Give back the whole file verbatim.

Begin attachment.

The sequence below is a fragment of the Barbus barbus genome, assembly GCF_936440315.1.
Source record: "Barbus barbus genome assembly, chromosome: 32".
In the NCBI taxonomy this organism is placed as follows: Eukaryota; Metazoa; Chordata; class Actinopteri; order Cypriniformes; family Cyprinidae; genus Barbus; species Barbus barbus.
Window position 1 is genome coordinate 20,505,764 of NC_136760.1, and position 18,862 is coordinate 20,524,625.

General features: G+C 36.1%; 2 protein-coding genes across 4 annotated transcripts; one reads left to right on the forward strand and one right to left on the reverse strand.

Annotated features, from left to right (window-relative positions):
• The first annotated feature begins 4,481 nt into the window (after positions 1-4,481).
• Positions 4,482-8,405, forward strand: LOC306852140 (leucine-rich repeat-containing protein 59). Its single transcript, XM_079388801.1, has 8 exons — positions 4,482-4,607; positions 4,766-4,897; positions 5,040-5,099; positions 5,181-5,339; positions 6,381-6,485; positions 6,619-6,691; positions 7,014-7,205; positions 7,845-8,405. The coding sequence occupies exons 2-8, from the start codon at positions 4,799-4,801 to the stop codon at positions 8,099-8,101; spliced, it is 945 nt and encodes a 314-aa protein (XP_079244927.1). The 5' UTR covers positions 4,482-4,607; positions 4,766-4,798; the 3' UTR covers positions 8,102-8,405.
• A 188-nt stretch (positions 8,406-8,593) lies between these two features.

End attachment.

The sequence below is a fragment of the Barbus barbus genome, assembly GCF_936440315.1.
Source record: "Barbus barbus genome assembly, chromosome: 32".
In the NCBI taxonomy this organism is placed as follows: Eukaryota; Metazoa; Chordata; class Actinopteri; order Cypriniformes; family Cyprinidae; genus Barbus; species Barbus barbus.
Window position 1 is genome coordinate 20,505,764 of NC_136760.1, and position 18,862 is coordinate 20,524,625.

General features: G+C 36.1%; 2 protein-coding genes across 4 annotated transcripts; one reads left to right on the forward strand and one right to left on the reverse strand.

Annotated features, from left to right (window-relative positions):
• The first annotated feature begins 4,481 nt into the window (after positions 1-4,481).
• Positions 4,482-8,405, forward strand: LOC306852140 (leucine-rich repeat-containing protein 59). Its single transcript, XM_079388801.1, has 8 exons — positions 4,482-4,607; positions 4,766-4,897; positions 5,040-5,099; positions 5,181-5,339; positions 6,381-6,485; positions 6,619-6,691; positions 7,014-7,205; positions 7,845-8,405. The coding sequence occupies exons 2-8, from the start codon at positions 4,799-4,801 to the stop codon at positions 8,099-8,101; spliced, it is 945 nt and encodes a 314-aa protein (XP_079244927.1). The 5' UTR covers positions 4,482-4,607; positions 4,766-4,798; the 3' UTR covers positions 8,102-8,405.
• A 188-nt stretch (positions 8,406-8,593) lies between these two features.